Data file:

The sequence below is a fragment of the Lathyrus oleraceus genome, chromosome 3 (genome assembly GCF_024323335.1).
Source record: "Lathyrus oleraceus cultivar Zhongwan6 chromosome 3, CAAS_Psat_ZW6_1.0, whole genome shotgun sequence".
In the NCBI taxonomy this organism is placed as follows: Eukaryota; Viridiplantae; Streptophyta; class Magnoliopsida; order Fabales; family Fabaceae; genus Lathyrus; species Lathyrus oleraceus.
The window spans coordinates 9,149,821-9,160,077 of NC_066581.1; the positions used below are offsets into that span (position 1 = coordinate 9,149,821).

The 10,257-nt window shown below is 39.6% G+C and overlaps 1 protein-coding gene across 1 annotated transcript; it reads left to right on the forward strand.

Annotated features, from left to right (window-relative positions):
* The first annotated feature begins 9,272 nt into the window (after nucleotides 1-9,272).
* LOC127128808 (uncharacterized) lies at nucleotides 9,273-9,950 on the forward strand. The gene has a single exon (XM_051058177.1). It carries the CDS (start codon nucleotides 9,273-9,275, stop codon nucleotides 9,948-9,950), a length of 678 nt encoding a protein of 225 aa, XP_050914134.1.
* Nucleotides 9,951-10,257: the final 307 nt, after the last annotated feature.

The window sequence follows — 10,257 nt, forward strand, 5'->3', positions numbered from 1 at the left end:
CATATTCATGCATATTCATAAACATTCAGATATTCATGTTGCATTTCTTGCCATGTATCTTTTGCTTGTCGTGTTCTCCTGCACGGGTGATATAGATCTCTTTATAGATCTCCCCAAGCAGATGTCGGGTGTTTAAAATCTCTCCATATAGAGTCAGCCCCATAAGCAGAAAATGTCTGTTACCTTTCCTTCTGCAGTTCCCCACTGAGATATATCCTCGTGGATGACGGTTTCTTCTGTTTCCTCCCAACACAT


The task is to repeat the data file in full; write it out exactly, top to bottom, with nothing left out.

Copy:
The sequence below is a fragment of the Lathyrus oleraceus genome, chromosome 3 (genome assembly GCF_024323335.1).
Source record: "Lathyrus oleraceus cultivar Zhongwan6 chromosome 3, CAAS_Psat_ZW6_1.0, whole genome shotgun sequence".
In the NCBI taxonomy this organism is placed as follows: Eukaryota; Viridiplantae; Streptophyta; class Magnoliopsida; order Fabales; family Fabaceae; genus Lathyrus; species Lathyrus oleraceus.
The window spans coordinates 9,149,821-9,160,077 of NC_066581.1; the positions used below are offsets into that span (position 1 = coordinate 9,149,821).

The 10,257-nt window shown below is 39.6% G+C and overlaps 1 protein-coding gene across 1 annotated transcript; it reads left to right on the forward strand.

Annotated features, from left to right (window-relative positions):
* The first annotated feature begins 9,272 nt into the window (after nucleotides 1-9,272).
* LOC127128808 (uncharacterized) lies at nucleotides 9,273-9,950 on the forward strand. The gene has a single exon (XM_051058177.1). It carries the CDS (start codon nucleotides 9,273-9,275, stop codon nucleotides 9,948-9,950), a length of 678 nt encoding a protein of 225 aa, XP_050914134.1.
* Nucleotides 9,951-10,257: the final 307 nt, after the last annotated feature.

The window sequence follows — 10,257 nt, forward strand, 5'->3', positions numbered from 1 at the left end:
CATATTCATGCATATTCATAAACATTCAGATATTCATGTTGCATTTCTTGCCATGTATCTTTTGCTTGTCGTGTTCTCCTGCACGGGTGATATAGATCTCTTTATAGATCTCCCCAAGCAGATGTCGGGTGTTTAAAATCTCTCCATATAGAGTCAGCCCCATAAGCAGAAAATGTCTGTTACCTTTCCTTCTGCAGTTCCCCACTGAGATATATCCTCGTGGATGACGGTTTCTTCTGTTTCCTCCCAACACAT